What’s the best way to minimize inmates’ complaints? Don’t give out complaint forms.
That seems to be the strategy one Ohio jail has been using, according to a lawsuit filed by eight current and former county inmates at the Montgomery County Jail. In a very specific amended complaint, these inmates allege arbitrary punishment and a lack of medical and mental health care. The jail’s defense? That they never received any requests for health care by these inmates. The plaintiff’s response? Inmates were specifically denied health request forms for medical and mental care.
Inmates Constitutional Rights Allegedly Violated
In the amended complaint, plaintiffs cite many disturbing physical and mental health issues that the county avoided, which they claim rose to the level of constitutional, statutory, and administrative violations. Generally, the issues include typical violations of prisoners’ rights including overcrowding, avoiding serious medical needs of inmates, unsanitary conditions, improper classification of inmates, and imposing punishments in an arbitrary and capricious manner. The complaint lists many specific acts, but the highlights include:
Keith Barber was prescribed a wheelchair for two months, but had it taken away by officers after three weeks, due to overcrowding issues. Barber experienced severe pain and was denied a grievance form from those same officers despite multiple requests.
Kevin Bowling was booked on a misdemeanor charge, with original bail set at $2,500 but later increased to $25,000. He got upset, and was placed in solitary confinement for 23 out of 24 hours each day. To get to the “range” area for his one hour, he was forced to walk through an area “filled with feces and urine thrown from other inmates.”
Dearron Barrage was placed in an extremely unsanitary area of the jail, and developed a painful growth on his left leg. He complained to officers, but was not given a complaint form, only a bandage. The inmate ended up bursting the boil himself, releasing “a cottage-cheese-like liquid.”
Alston Nicholas “suffered from 24-hour lock-downs and other arbitrary punishment based upon the actions of others” which denied his access to legal materials and counsel.
No Complaints — a Convenient Truth
The county claims that the jail is not overcrowded, despite the jail population often rising over 800 when the official capacity is 443. Defendants also claim that “there is not a shred of evidence” that the inmates were deprived essentials, which can be a very convenient truth when no complaint forms are available.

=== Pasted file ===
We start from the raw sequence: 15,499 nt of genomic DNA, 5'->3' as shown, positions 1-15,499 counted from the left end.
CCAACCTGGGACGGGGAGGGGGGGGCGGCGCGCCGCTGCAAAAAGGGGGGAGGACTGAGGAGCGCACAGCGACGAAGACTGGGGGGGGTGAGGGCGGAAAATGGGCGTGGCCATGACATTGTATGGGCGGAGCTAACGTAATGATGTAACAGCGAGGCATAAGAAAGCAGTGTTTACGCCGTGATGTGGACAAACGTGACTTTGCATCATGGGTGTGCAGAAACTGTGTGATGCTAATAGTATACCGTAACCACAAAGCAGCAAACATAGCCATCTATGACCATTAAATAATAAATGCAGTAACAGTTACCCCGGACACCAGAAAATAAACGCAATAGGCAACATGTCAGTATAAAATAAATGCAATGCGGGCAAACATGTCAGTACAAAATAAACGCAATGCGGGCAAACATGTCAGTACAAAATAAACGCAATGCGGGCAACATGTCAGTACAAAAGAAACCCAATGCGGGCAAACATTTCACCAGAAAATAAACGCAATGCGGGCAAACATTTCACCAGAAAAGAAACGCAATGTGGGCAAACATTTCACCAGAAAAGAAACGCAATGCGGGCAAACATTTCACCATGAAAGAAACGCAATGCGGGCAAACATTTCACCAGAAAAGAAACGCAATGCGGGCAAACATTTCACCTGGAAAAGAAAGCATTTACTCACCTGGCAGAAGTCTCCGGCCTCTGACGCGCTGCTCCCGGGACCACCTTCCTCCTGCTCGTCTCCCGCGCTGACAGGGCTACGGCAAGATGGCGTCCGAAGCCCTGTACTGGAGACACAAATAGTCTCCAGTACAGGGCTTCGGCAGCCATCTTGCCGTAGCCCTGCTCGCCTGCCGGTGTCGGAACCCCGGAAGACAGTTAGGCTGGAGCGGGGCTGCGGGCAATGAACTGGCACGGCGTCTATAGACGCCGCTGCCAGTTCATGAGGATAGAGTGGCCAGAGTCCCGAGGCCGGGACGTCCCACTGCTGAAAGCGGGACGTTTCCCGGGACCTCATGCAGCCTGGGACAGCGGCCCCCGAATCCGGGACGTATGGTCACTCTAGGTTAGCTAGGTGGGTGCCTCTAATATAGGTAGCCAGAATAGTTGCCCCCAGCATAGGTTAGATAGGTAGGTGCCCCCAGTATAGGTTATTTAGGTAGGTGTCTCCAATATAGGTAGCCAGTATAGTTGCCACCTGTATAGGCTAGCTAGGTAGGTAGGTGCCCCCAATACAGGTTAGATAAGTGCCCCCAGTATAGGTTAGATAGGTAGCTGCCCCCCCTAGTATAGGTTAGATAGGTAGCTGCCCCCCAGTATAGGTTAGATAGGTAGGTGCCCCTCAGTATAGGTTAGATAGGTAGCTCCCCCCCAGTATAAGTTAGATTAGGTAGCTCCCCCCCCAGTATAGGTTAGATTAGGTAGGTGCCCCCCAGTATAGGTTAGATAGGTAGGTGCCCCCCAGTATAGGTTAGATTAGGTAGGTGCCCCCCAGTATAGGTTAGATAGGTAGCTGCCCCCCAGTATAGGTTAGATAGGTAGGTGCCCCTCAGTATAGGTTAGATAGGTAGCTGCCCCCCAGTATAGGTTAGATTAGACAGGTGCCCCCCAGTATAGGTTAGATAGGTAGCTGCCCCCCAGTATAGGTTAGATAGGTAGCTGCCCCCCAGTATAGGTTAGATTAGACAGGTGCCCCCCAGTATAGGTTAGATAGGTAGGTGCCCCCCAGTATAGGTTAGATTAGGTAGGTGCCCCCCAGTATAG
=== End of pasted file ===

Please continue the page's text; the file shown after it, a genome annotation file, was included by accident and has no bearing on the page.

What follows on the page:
The county also contends that the jail’s sanitary conditions and general treatment of the inmates do not rise to the level of violating 8th Amendment rights of “cruel and unusual punishment.” In fact, defendant’s lawyer boasts that Montgomery County Jail is one of only four jails in Ohio accredited by the American Correctional Association. Incidentally, as recently as 2017, there were nine active lawsuits against against Montgomery County Jail employees. Three resulted in settlements totaling over a half million dollars.
Fortunately for Nicholas, he was recently acquitted on all five counts at his trial by a jury. Barber’s trial is coming soon. For the others, they must endure until their sentence is fulfilled, or they prevail in this matter.
A jail is not a zoo, and inmates should not be treated as animals, or worse. If you believe that you, or someone you love, is being housed in a jail with inhumane conditions, or that their right to legal access is being unconstitutionally limited, contact a civil rights attorney. Many will work at low, or even no, cost. Odds are that there are other prisoners going through the same thing in the same jail.
- Find a Civil Rights Attorney Near You (FindLaw’s Lawyer Directory)
- Lawsuit: Denying Methadone to Prisoners Is Cruel and Unusual (FindLaw Blotter)
- What Constitutes Cruel and Unusual Punishment? A Legal Roundup (FindLaw Blotter)